USD Props Up The Complex


After edging higher yesterday, oil markets have continued to strengthen this morning, with ICE Brent breaking back above US$64/bbl. Weakness in the USD has provided some support. Reports that Iran will increase its uranium enrichment activity are also somewhat supportive, with it suggesting that a return of the US to the Iranian nuclear deal is likely to be some way off, and therefore the lifting of sanctions. API numbers released overnight were also mildly constructive for crude, with US crude oil inventories declining by 3.61MMbbls over the last week, larger than the roughly 2.7MMbbls draw the market was expecting. The API also reported that distillate fuel oil stocks fell by 3MMbbls, while gasoline inventories increased by 5.57MMbbls. If the EIA reports a similar gasoline number today, it would be the largest gasoline build since April last year.

Latest trade data yesterday also showed that crude oil imports into China averaged 11.74MMbbls/d over March, up 20% YoY, and the strongest monthly imports since September last year when imports averaged 11.85MMbbls/d. The strong YoY recovery shouldn’t come as too much of a surprise, given the impact of Covid-19 lockdowns in early 2020.

Yesterday also saw OPEC release its monthly market report which showed that OPEC production in March increased by 201Mbbls/d to average 25.04MMbbls/d over the month. The key driver behind the increase was Iran, who increases supply by 137Mbbls/d MoM to a little over 2.3MMbbls/d. If this is a trend that continues, obviously the impact from the potential lifting of sanctions would be less severe for the market. The group made minor changes to non-OPEC supply estimates, with supply estimated to increase by 930Mbbls/d this year, compared to a previous estimate of 950Mbbls/d. There were large revisions to demand estimates, with OPEC revising lower estimated global demand over 2Q21 by 520Mbbls/d. However, this decrease was offset by increases in all other quarters this year, and overall OPEC expect demand to grow by 5.95MMbbls/d YoY, compared to the previous forecast of 5.89MMbbls/d.

Later today, the IEA will release its monthly oil market report and, as usual during these uncertain times with the demand outlook, the market will keep a close eye on any demand revisions the agency makes.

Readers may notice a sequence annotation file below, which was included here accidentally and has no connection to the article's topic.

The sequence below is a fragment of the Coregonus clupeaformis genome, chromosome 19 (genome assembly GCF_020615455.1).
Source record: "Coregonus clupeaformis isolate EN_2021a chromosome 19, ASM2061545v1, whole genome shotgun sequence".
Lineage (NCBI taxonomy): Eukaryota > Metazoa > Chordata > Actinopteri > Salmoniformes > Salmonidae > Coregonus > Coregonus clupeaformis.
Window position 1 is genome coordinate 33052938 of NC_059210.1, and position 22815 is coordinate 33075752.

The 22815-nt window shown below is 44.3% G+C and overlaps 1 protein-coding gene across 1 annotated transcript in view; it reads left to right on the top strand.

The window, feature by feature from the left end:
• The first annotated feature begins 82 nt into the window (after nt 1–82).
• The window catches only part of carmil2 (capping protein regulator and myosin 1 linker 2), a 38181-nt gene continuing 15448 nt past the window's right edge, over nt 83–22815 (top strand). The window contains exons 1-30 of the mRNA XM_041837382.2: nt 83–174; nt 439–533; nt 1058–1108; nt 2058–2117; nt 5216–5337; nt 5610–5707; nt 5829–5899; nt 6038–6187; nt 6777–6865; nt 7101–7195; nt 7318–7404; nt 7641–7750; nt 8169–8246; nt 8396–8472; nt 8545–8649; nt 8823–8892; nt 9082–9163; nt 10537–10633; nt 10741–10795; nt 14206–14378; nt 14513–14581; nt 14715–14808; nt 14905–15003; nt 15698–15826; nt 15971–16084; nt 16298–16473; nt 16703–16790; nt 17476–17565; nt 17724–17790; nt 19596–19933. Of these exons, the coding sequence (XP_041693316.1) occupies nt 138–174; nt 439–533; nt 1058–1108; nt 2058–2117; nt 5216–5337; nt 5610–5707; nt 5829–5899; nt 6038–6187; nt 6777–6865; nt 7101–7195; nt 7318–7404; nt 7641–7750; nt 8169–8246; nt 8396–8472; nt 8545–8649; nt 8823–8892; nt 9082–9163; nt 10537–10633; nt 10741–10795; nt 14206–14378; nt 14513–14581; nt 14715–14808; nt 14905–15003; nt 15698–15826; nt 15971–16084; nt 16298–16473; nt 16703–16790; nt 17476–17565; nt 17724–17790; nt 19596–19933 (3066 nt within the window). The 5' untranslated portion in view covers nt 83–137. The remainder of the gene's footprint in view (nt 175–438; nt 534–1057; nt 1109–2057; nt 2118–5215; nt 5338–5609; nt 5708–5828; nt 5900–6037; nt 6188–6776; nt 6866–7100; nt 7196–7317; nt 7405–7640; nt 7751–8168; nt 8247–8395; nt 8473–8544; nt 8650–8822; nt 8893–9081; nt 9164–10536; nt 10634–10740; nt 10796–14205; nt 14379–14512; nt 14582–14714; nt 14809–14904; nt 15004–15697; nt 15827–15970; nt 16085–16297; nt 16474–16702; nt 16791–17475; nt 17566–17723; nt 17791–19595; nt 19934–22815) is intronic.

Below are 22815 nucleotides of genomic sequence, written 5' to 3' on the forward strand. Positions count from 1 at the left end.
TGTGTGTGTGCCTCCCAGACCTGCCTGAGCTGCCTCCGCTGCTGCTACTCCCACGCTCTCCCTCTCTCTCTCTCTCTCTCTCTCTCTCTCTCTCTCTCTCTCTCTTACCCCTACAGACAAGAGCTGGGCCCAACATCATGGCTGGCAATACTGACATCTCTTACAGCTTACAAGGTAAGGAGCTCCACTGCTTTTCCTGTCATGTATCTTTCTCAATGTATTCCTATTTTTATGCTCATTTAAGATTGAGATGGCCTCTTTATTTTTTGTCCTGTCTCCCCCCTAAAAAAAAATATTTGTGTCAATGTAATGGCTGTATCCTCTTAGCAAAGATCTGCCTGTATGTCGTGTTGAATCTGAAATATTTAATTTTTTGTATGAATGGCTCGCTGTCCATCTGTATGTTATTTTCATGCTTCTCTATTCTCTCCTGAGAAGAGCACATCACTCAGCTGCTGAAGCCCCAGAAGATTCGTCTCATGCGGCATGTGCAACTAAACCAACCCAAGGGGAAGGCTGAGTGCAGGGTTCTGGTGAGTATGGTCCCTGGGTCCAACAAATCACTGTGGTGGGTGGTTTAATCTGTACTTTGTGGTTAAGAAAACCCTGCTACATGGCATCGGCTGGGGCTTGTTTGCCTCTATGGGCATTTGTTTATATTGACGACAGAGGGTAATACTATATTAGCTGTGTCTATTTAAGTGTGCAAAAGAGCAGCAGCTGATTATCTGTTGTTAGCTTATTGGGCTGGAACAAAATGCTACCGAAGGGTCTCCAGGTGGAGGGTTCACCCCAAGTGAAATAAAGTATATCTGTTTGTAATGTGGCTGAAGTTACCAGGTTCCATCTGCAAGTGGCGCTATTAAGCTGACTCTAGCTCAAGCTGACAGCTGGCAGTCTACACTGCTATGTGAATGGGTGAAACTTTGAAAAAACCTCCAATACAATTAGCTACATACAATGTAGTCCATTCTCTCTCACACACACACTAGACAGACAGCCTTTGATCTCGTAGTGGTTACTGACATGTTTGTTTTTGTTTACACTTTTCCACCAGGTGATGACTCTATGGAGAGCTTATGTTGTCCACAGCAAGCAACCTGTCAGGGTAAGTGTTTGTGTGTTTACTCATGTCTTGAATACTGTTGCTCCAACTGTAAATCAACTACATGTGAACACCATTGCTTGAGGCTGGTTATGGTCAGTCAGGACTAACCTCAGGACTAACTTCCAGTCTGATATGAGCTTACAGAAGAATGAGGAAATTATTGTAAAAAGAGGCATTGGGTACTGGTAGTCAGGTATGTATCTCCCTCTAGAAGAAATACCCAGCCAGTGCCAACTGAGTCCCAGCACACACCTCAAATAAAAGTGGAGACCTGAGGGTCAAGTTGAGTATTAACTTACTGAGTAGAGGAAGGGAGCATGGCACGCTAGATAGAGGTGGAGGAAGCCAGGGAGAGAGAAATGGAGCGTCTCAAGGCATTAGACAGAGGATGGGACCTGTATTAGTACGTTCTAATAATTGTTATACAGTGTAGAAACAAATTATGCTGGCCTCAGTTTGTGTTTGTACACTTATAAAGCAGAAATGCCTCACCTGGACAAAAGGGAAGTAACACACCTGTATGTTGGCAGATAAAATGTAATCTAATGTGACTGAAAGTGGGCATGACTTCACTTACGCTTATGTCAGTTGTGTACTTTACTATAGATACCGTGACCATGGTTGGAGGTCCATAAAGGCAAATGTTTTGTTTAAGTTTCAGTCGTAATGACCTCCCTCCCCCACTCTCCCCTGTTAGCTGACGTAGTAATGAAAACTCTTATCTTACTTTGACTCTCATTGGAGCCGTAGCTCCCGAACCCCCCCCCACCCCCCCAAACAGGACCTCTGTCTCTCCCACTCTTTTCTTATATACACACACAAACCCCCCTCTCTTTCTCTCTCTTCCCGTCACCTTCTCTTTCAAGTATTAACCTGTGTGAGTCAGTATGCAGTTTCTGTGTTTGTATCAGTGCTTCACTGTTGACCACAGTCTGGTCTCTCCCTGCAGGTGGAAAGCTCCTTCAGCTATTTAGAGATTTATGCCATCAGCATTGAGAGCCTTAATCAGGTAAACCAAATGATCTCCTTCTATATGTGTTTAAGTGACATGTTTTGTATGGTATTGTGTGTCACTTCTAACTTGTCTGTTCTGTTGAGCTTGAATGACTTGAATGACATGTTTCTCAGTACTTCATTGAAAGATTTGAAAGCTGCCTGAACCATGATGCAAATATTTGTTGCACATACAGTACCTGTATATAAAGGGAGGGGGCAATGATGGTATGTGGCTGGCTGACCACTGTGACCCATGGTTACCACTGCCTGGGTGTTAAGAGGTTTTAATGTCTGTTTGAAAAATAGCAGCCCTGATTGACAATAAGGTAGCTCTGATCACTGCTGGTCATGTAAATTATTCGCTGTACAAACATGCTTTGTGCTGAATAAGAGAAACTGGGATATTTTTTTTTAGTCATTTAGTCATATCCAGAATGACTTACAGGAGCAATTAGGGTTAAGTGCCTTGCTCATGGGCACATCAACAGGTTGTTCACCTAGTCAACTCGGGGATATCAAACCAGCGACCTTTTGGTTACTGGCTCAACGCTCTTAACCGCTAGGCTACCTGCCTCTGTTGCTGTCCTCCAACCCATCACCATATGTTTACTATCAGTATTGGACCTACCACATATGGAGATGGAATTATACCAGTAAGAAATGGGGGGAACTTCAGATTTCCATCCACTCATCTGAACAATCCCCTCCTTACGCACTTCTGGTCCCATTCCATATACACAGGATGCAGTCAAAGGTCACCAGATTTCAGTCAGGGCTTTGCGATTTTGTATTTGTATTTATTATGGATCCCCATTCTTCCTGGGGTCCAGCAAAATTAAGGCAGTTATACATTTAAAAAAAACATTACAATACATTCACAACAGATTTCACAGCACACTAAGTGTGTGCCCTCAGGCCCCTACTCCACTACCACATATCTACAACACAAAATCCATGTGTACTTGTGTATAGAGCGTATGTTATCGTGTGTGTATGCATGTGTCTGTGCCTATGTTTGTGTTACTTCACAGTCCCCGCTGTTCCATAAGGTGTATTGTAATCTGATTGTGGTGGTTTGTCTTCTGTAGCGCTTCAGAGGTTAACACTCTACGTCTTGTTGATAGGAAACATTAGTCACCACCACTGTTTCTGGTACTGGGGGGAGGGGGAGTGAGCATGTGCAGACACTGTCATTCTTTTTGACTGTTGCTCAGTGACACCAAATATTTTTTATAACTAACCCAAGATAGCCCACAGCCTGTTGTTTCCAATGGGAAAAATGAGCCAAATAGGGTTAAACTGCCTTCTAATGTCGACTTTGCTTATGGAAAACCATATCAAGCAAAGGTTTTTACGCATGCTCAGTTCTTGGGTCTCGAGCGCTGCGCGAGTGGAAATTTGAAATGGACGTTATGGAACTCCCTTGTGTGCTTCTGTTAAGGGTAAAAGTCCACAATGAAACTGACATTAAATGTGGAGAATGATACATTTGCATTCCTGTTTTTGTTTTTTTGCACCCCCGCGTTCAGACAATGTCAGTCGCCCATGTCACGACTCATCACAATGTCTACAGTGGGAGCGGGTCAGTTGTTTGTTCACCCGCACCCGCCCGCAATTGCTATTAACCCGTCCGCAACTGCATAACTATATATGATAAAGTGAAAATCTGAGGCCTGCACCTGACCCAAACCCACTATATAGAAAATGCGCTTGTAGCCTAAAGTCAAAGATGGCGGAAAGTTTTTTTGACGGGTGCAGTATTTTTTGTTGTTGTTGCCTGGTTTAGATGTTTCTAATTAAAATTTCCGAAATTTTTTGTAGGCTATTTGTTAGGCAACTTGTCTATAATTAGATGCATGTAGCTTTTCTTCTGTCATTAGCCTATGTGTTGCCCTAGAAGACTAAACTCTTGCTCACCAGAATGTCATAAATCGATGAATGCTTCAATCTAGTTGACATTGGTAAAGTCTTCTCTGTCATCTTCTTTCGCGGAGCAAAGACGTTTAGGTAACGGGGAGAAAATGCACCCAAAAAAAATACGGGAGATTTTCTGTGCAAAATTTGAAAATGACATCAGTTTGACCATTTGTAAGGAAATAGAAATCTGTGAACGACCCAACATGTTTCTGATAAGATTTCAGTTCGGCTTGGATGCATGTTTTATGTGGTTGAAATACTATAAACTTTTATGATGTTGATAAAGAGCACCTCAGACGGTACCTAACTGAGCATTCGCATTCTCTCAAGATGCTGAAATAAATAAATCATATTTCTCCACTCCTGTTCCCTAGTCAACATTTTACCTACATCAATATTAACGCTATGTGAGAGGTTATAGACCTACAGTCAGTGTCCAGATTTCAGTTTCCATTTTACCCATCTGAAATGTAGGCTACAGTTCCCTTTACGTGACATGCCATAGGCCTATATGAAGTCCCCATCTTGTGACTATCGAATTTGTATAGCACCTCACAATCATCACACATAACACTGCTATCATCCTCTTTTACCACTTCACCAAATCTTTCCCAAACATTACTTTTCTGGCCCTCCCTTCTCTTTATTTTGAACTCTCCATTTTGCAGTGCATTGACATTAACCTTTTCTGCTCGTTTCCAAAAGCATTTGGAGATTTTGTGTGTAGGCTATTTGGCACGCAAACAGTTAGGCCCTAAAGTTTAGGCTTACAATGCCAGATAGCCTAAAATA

Aluminium led the base metals complex higher on Tuesday, aided by a weaker dollar. The trade-weighted dollar index slipped to a three-week low to below 92. LME 3M prices rose more than 1.3% yesterday, driven by strong momentum from the Shanghai onshore market as speculation rose on production restrictions in Xinjiang. However, the rally in copper was more modest, with the market facing headwinds from surging LME stocks in Europe, which have risen to 155kt, the highest since 2009. The nearby spreads have collapsed along with these rising stocks, with the cash/3M spread falling from a backwardation of US$62/t in late February to around US$2/t at the moment. In nickel, Nornickel said on Tuesday that it plans to boost output of nickel products at its Harjavalta plant in Finland, foreseeing the expanding market for battery materials used in electric vehicles. The plant is expected to increase its output to 75kt in 2023 and gradually increase it to 100kt by early 2026. The plant is currently producing 65kt of nickel products annually.


Both CBOT corn and soybean traded higher yesterday, with stronger import numbers from China and slower than expected corn planting progress in the US having buoyed sentiment. Preliminary trade data from China’s Customs showed that corn imports into the country increased 438% YoY to 6.73mt over the first three months of 2021 whilst soybean imports were up by 19% YoY to total 21.2mt. The USDA also published its planting progress report, which showed that US 2021 corn plantings were 4% complete as of 11 April, slightly below expectations of around 6%, although to be fair it is still early days, with the planting season having just got underway.

Disclaimer: This publication has been prepared by the Economic and Financial Analysis Division of ING Bank N.V. (“ING”) solely for information purposes without regard to any ...

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